The NGJ’s Board of Directors, management and staff remembers Hugh Dunphy for his great, gracious and steadfast support of the Jamaican visual arts community, a commitment that has spanned over five decades of his life. As such, the institution extends its deepest condolences and best wishes to his son Damian (with former wife Patricia Byer), his family and friends, during this time of bereavement. 

In Memoriam Maria Layacona (1926 – 2019)

Maria LaYacona – Image courtesy of Donnette Zacca

The National Gallery of Jamaica received the sad news of the passing of celebrated photojournalist and portrait photographer Maria LaYacona on Sunday April 28, 2019.

Born on November 18, 1926 in Cleveland Ohio to Italian parents, LaYacona first studied photography with her father Mario LaYacona and later trained at the Winona School of Photography in Warsaw Indiana. She went on to work as a photojournalist for LIFE magazine and travelled around the world documenting life in the 1950s for the magazine. She first came to Jamaica in 1955 while on an assignment for LIFE magazine to photograph Australian Cricket team’s first match –and also the first night game – at Sabina Park.  She fell in love with the island and in her own words “felt she had a tremendous future here” and made Jamaica her home until her passing.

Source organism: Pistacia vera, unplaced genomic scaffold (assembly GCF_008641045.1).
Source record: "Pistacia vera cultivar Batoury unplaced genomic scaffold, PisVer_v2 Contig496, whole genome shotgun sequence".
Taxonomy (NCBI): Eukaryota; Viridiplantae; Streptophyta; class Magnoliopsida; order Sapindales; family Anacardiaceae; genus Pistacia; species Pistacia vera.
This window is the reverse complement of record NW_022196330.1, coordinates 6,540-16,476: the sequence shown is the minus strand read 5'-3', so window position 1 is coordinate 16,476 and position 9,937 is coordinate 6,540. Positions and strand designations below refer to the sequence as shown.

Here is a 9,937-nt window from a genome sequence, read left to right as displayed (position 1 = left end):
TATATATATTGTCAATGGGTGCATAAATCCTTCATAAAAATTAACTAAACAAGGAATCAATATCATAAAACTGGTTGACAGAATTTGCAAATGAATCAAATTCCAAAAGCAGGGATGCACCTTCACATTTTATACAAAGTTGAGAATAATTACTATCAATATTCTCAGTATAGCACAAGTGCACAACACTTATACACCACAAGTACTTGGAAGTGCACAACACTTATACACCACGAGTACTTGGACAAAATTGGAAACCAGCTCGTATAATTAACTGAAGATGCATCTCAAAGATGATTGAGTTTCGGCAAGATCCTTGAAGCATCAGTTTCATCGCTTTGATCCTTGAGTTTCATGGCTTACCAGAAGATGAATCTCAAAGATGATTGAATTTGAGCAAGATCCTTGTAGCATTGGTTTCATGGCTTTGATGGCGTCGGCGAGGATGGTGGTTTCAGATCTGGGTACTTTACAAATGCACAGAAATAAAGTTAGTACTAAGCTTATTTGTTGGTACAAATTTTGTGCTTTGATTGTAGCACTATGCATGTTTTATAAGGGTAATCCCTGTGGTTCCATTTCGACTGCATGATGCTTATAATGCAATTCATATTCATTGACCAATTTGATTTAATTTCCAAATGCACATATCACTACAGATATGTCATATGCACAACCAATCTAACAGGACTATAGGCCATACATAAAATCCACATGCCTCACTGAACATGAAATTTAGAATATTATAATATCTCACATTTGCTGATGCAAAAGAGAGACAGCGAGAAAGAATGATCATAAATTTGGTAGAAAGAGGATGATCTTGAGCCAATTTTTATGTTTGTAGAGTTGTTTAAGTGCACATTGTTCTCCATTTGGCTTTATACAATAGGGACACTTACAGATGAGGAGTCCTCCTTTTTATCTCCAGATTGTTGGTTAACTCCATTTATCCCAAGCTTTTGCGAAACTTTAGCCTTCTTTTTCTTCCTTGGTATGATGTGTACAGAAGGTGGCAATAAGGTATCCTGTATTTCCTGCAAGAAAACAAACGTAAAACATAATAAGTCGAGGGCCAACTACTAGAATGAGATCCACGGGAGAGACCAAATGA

She was the official photographer for the National Dance Theatre Company from its inception in 1962 until 1992. From that association, the books Roots and Rhythms and Renewal and Continuity – The National Dance Theatre Company of Jamaica – 1962–2008 were developed with both books benefitting from the extensive visual repertoire she had developed for the NDTC over the years.

Maria LaYacona – Rex Nettleford (1965/1993), Collection: National Gallery of Jamaica

Though known primarily for her beautifully lit black and white photography, she was also a founding member of the Colour Photographic Club of Jamaica in 1964 which became one of the leading promoters and innovators of the art form in the island.  With her black and white photography however, she felt that without the distractions of colour, the beauty of her subjects was more evident to her audience.  LaYacona made quite an impact as a commercial photographer. She was one of the early advocates for the use of Jamaican models in local advertising campaigns for such companies as Berger Paints, Milo and Captain Morgan’s Rum, which led to increased local success for these companies.

Video courtesy of Frame By Frame Productions 

Her commercial work led to portraits and she was known for her sensitive and engaging portraiture which she felt “showed the identities and personalities of her subjects.” She was the professional portraitist for many of Jamaica’s Prime Ministers including Alexander Bustamante, Norman Manley and Edward Seaga; her portrait of Prime Minister Michael Manley was also used for the One Thousand Dollar bill. LaYacona also photographed many of Jamaica’s visual artists including David Pottinger, Mallica Kapo Reynolds and Edna Manley and major cultural figures such as Sir Phillip Sherlock, Millie Small and  Paul Campbell, but it was her photographs depicting everyday Jamaicans: fishermen, vendors and children that proved to be her most iconic.